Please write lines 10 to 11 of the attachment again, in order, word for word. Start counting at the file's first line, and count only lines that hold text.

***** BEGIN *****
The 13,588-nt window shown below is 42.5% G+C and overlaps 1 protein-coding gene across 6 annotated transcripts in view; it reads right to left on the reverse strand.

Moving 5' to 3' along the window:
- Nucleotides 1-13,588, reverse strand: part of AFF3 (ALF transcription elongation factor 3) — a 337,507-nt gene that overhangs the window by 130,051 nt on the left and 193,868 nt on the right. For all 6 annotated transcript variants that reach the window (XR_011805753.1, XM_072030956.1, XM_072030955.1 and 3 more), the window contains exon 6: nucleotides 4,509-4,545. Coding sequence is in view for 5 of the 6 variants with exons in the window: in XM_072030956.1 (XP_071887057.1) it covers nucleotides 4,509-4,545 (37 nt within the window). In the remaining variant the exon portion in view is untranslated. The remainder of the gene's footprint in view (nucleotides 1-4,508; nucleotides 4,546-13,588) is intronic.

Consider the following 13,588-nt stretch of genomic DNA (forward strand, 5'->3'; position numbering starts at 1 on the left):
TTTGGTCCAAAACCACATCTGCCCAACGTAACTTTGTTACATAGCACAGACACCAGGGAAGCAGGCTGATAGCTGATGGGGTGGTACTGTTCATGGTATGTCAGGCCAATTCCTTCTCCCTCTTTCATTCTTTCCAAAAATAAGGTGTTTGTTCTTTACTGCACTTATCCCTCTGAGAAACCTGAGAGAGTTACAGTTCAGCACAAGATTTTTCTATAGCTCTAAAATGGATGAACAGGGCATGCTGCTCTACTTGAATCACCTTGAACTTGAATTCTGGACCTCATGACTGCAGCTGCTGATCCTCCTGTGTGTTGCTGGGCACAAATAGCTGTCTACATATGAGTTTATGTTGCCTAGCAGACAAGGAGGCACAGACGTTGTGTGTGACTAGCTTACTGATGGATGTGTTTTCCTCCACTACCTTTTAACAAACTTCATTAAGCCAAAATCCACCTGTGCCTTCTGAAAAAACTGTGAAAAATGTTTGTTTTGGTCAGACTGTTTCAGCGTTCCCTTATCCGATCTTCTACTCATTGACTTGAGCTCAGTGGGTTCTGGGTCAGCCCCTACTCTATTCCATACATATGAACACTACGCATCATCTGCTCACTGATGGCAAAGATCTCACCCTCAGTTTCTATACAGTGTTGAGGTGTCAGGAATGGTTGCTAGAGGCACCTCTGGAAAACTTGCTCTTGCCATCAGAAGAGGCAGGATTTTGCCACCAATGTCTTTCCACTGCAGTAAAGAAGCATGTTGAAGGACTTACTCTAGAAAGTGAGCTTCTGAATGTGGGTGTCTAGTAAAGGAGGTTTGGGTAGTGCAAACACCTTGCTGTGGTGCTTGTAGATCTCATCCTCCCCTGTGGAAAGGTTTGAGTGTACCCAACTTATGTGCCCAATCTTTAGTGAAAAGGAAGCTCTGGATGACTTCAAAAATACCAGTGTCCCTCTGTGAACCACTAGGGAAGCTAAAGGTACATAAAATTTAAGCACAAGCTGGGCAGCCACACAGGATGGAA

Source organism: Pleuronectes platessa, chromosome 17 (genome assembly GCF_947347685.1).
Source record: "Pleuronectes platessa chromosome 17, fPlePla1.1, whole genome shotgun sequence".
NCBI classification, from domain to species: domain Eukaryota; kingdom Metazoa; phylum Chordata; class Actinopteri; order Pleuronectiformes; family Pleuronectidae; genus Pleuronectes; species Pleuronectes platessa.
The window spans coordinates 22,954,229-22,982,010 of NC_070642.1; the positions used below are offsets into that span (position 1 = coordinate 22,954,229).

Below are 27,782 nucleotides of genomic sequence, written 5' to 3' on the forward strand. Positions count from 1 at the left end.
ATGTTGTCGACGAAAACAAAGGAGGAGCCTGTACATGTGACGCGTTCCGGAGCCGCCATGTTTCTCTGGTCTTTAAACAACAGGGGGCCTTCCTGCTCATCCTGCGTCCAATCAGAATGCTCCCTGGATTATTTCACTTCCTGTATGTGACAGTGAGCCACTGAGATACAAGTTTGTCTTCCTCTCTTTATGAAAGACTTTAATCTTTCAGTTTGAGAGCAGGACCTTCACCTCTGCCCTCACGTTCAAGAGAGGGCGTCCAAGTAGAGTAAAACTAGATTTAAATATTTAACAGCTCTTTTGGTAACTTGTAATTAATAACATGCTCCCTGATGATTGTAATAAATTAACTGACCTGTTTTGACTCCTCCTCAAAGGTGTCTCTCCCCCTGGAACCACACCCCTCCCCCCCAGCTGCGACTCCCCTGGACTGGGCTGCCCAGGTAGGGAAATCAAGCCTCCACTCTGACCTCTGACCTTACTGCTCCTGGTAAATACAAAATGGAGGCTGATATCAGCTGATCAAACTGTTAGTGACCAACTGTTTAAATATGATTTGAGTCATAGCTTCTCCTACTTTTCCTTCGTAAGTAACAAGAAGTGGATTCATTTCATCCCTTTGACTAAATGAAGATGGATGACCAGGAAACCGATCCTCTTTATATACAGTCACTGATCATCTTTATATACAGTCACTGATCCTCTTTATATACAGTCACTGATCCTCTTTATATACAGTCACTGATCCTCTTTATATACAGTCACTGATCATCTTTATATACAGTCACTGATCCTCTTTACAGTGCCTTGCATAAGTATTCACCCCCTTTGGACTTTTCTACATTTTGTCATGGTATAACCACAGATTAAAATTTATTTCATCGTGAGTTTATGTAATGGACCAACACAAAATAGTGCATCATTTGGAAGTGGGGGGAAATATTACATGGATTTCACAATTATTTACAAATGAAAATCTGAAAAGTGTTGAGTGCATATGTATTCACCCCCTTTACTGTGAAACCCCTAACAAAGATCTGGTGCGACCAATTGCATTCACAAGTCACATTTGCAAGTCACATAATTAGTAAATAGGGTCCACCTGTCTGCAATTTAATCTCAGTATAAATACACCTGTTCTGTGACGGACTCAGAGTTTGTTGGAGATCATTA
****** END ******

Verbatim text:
Below are 27,782 nucleotides of genomic sequence, written 5' to 3' on the forward strand. Positions count from 1 at the left end.
ATGTTGTCGACGAAAACAAAGGAGGAGCCTGTACATGTGACGCGTTCCGGAGCCGCCATGTTTCTCTGGTCTTTAAACAACAGGGGGCCTTCCTGCTCATCCTGCGTCCAATCAGAATGCTCCCTGGATTATTTCACTTCCTGTATGTGACAGTGAGCCACTGAGATACAAGTTTGTCTTCCTCTCTTTATGAAAGACTTTAATCTTTCAGTTTGAGAGCAGGACCTTCACCTCTGCCCTCACGTTCAAGAGAGGGCGTCCAAGTAGAGTAAAACTAGATTTAAATATTTAACAGCTCTTTTGGTAACTTGTAATTAATAACATGCTCCCTGATGATTGTAATAAATTAACTGACCTGTTTTGACTCCTCCTCAAAGGTGTCTCTCCCCCTGGAACCACACCCCTCCCCCCCAGCTGCGACTCCCCTGGACTGGGCTGCCCAGGTAGGGAAATCAAGCCTCCACTCTGACCTCTGACCTTACTGCTCCTGGTAAATACAAAATGGAGGCTGATATCAGCTGATCAAACTGTTAGTGACCAACTGTTTAAATATGATTTGAGTCATAGCTTCTCCTACTTTTCCTTCGTAAGTAACAAGAAGTGGATTCATTTCATCCCTTTGACTAAATGAAGATGGATGACCAGGAAACCGATCCTCTTTATATACAGTCACTGATCATCTTTATATACAGTCACTGATCCTCTTTATATACAGTCACTGATCCTCTTTATATACAGTCACTGATCCTCTTTATATACAGTCACTGATCATCTTTATATACAGTCACTGATCCTCTTTACAGTGCCTTGCATAAGTATTCACCCCCTTTGGACTTTTCTACATTTTGTCATGGTATAACCACAGATTAAAATTTATTTCATCGTGAGTTTATGTAATGGACCAACACAAAATAGTGCATCATTTGGAAGTGGGGGGAAATATTACATGGATTTCACAATTATTTACAAATGAAAATCTGAAAAGTGTTGAGTGCATATGTATTCACCCCCTTTACTGTGAAACCCCTAACAAAGATCTGGTGCGACCAATTGCATTCACAAGTCACATTTGCAAGTCACATAATTAGTAAATAGGGTCCACCTGTCTGCAATTTAATCTCAGTATAAATACACCTGTTCTGTGACGGACTCAGAGTTTGTTGGAGATCATTA